Distributed Generation Standard Contracts (Rhode Island)
This is the approved revision of this page, as well as being the most recent.
Last modified on February 12, 2015.
Financial Incentive Program
|Name||Distributed Generation Standard Contracts|
|Incentive Type||Performance-Based Incentive|
|Applicable Sector||Commercial, Industrial, Residential, Nonprofit, Schools, Local Government, State Government, Fed. Government, Multi-Family Residential, Agricultural, Institutional|
|Eligible Technologies||Solar Thermal Electric, Photovoltaics, Landfill Gas, Wind, Biomass, Hydroelectric, Geothermal Electric, Anaerobic Digestion, Small Hydroelectric, Ocean Thermal, Fuel Cells using Renewable Fuels|
|Energy Category||Renewable Energy Incentive Programs|
|Amount|| 2014 Ceiling Rates |
PV (50-200 kW): 25.75 cents/kWh
|Eligible System Size||Varies by enrollment period; maximum statutory system size is 3 MW, minimum statutory system size is 50 kW|
|Maximum Incentive||Higher incentives are provided for systems not including Bonus Depreciation, and for systems not including federal tax incentives|
|Ownership of Renewable Energy Credits||Projects must register with NEPOOL-GIS and designate National Grid to receive all RECs|
|Terms||15-year standard contract with fixed payment rate|
|Program Administrator||Distributed Generation Standard Contract Board|
|References||DSIREDatabase of State Incentives for Renewables and Efficiency|
NOTE: The third enrollment period for standard contracts for 2014 closed on November 7.
Rhode Island enacted legislation (H.B. 6104) in June 2011 establishing a feed-in tariff for new distributed renewable energy generators up to three megawatts (MW) in capacity. The law requires electric distribution companies to enter into standard contracts for an aggregate capacity of at least 40 MW by the end of 2014. Standard contracts include a fixed payment rate and a 15-year term, and generally vary by generator capacity and type.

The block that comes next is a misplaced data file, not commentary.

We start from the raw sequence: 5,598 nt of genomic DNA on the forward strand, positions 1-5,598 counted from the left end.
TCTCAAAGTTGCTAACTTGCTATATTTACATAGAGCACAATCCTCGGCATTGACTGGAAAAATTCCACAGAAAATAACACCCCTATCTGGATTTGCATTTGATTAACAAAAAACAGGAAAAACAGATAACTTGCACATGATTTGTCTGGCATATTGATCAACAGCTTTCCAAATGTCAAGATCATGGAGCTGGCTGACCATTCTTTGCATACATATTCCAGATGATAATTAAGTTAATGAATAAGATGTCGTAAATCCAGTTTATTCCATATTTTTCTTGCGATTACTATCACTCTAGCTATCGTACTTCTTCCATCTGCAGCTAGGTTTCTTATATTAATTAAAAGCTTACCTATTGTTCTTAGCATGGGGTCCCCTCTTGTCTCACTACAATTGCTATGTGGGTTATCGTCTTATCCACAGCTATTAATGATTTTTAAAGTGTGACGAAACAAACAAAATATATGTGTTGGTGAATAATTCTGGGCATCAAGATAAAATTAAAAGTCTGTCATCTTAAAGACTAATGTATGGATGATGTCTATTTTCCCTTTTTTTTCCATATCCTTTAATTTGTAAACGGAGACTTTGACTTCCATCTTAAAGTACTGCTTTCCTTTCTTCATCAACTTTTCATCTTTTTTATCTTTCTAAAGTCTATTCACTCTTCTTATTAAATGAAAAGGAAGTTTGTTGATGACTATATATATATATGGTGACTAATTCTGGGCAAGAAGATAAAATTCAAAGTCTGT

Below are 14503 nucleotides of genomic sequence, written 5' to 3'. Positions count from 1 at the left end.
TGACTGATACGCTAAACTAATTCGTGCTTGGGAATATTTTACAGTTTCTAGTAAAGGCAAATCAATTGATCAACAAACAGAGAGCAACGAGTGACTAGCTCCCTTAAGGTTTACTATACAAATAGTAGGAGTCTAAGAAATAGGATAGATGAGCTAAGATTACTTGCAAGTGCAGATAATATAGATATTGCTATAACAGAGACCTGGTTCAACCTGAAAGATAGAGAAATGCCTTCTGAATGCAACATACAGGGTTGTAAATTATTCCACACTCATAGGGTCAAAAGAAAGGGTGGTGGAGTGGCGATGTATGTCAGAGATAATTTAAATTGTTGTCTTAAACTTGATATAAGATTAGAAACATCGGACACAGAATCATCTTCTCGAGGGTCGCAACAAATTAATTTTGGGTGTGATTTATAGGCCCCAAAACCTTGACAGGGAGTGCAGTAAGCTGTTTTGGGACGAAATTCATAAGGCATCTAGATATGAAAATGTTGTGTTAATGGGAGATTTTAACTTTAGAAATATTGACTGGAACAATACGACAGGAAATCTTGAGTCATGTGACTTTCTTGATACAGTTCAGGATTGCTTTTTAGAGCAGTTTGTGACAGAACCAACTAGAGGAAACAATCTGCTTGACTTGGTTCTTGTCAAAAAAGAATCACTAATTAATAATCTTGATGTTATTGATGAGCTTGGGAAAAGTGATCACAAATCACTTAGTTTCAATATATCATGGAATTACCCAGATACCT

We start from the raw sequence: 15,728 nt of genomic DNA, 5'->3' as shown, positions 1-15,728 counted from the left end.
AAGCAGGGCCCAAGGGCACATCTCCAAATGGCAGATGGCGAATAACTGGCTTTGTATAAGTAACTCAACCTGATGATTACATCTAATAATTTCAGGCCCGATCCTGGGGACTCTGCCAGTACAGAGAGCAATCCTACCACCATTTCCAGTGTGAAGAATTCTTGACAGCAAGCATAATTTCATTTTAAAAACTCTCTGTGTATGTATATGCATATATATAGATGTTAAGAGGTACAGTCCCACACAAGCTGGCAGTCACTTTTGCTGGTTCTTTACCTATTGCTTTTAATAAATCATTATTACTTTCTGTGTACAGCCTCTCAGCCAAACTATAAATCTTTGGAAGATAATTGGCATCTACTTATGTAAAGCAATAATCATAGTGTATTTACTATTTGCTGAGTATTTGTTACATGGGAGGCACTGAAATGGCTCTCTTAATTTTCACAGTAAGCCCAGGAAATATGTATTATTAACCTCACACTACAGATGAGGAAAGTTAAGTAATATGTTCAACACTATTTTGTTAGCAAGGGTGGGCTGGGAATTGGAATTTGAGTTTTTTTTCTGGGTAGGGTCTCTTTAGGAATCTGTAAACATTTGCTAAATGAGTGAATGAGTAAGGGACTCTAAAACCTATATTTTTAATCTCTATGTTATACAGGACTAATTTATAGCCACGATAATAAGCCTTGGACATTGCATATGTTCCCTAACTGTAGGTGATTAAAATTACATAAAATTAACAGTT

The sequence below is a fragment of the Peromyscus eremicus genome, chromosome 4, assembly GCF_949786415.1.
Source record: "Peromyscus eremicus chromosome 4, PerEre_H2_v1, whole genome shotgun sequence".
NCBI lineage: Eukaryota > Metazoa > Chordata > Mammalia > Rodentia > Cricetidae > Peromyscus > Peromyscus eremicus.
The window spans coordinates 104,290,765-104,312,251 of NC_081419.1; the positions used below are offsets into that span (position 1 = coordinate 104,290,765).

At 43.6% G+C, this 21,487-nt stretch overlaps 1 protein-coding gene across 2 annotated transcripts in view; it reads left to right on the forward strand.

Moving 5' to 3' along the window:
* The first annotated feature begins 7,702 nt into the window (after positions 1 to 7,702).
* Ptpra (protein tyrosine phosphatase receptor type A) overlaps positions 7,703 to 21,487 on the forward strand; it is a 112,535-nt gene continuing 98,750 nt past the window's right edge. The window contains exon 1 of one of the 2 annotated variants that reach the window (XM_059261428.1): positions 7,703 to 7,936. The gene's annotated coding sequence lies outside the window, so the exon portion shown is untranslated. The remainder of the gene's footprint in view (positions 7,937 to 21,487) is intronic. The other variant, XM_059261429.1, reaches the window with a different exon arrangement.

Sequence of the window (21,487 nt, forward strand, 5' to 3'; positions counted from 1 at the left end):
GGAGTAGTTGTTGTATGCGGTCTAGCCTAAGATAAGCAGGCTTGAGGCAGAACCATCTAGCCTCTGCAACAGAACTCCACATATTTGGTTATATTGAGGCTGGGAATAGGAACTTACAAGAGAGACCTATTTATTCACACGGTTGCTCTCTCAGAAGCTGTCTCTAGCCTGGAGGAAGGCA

Eligible renewables include solar energy, wind energy, ocean-thermal energy, geothermal energy, small hydropower, biomass facilities that maintain compliance with current air permits,* and fuel cells using renewable resources. Separate classes have been established for “large” generators and “small” generators. Small generators include solar energy systems between 50 kilowatts (kW) and 500 kW, and wind energy systems between 50 kW and 1.5 MW. The Distributed Generation Standard Contract Board will determine capacity limits for other “small” systems, but limits may not exceed 1 MW. (The Board is authorized to modify this program in several ways, as specified in the authorizing legislation.) Payment rates vary by system size and type.
The contracting period is spread over four years. The following annual minimum targets for standard contracts have been established:
- By December 30, 2011: 5 MW of aggregate capacity
- By December 30, 2012: 20 MW of aggregate capacity
- By December 30, 2013: 30 MW of aggregate capacity
- By December 30, 2014: 40 MW of aggregate capacity
The Board must set ceiling prices by October 15 for the following calendar year. Each electric distribution company must conduct one standard contract enrollment period in 2011 and at least three enrollment periods in subsequent program years. Each enrollment period will be open for two weeks.
Eligible small and large projects will be assessed separately, and projects from each class will be awarded standard contracts based on the lowest proposed prices received. Eligible systems that are net-metered may apply to sell excess output.
* Waste-to-energy combustion systems are explicitly excluded.
|Contact Name||Public Information - SEO|
|Department||Rhode Island Office of Energy Resources|
|Address||One Capitol Hill|
|Place||Providence, Rhode Island|
Authorities (Please contact the if there are any file problems.)
|Authority 1:||R.I. Gen. Laws § 39-26.2-1 et seq.|
|Authority 2:||HB 5803|
- Incentive and policy data are reviewed and approved by the N.C. Solar Center's DSIRE project staff.